That's just depressing!! The water has been low, and getting lower, for some years now, though suprisingly, some have denied it 'til recently. Another low water indicator is the Copper Harbor webcam showing the docks in front of the King Copper, where we used to tie up 2 boats! We would sit at the end of those docks as kids and dangle our feet into the water. You'd need a ladder for that now.

Speaking of dry, there is a regular poster/ex-yooper who lives on Catalina Island in California. Does anyone know how they are faring through that fire? We hope they are alright.

By Cindy Pihlaja Russell (Gone2long) on Friday, May 11, 2007 - 12:20 pm:

...and your legs were a lot shorter back then too!

By kathie Murto (Murtomania) on Friday, May 11, 2007 - 01:53 pm:

this would be the perfect time to look over the deck and make any repairs needed.

By Heikki (Heikki) on Friday, May 11, 2007 - 02:48 pm:

By (Wabbit):
In Michigan, we should be reducing the waterfront property tax since the supreme court has made a ruling that private property is now public beach. Which in turn reduces the property's desirability.

If the incremental increases in Michigan's sporting licenses is any indication, no
chance that would be considered. :-(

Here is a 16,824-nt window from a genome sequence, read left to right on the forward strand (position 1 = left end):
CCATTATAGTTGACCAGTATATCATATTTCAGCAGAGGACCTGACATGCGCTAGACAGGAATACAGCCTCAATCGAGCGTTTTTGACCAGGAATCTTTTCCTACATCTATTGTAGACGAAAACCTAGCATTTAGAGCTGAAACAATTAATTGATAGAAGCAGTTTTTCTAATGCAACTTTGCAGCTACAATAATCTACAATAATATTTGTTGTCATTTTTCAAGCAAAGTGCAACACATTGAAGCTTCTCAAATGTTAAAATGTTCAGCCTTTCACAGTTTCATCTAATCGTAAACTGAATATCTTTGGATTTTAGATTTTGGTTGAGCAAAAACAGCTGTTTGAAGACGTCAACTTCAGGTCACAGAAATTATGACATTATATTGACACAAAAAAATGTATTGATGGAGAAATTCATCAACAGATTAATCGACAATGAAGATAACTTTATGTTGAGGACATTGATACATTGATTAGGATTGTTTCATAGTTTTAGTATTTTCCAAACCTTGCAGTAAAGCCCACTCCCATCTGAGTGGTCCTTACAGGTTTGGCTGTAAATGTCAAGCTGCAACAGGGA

(Oops! Sorry Mary. I exceeded my two comment limit.)

By Nate (Nalwine) on Friday, May 11, 2007 - 02:53 pm:

Wow. Come to think of it I cannot think of one substantial rainfall Iron Mountain has had this year, and only one snowfall of any signifcant amount. Things have been so dry, and to top it off I just planted 200 trees. I've been watering them once a week but I hope we get some rain soon. Things are too dry around here.

By eugenia r. thompson (Ert) on Friday, May 11, 2007 - 05:41 pm:

YAY! BridgeCam is live again. So pretty.

By Michele Maatta (Mrmaatta) on Friday, May 11, 2007 - 06:53 pm:

someone ought to fire up that dredge and get it to working

By Marianne Y (Marianne) on Friday, May 11, 2007 - 07:14 pm:

In the lower peninsula, Lakes Michigan and Huron have varied widely in depth in the 30 years that we have lived here. My husband's uncle used to have a cottage on Grand Traverse Bay (north of Traverse City) until a couple of years ago. I can remember years that we would have to walk maybe 50 yards to reach the water from the waterfront cottage. Those years, the boat hoist for their small fishing boat needed to be way out in the water. On the other hand, I can remember one year that the water nearly reached one of the bedrooms on the cottage. That was the scariest year, when the water level was so high that they were afraid that the cottage might be washed away, especially during storms. We learned to deal with those water level changes over the years.

Most of the docks that I've seen, especially in the inland lakes of the lower peninsula are taken out in the fall & put back in in the spring, allowing for adjustments in the water level, etc. It sounds like that the docks in Lake Superior may have to be moved this year, for the first time?

Water level changes, at least here in the Lower Peninsula, have been a fact of life as long as we have lived here. It sounds like many may have gotten used to the apparently relatively constant levels of Lake Superior, so it comes as a surprise. I have heard stories that Lake Superior's water level changes might actually be related, at least in part, to the Soo Locks & the St Mary's River, & how much water is pumped in & out of Superior with the locks, etc?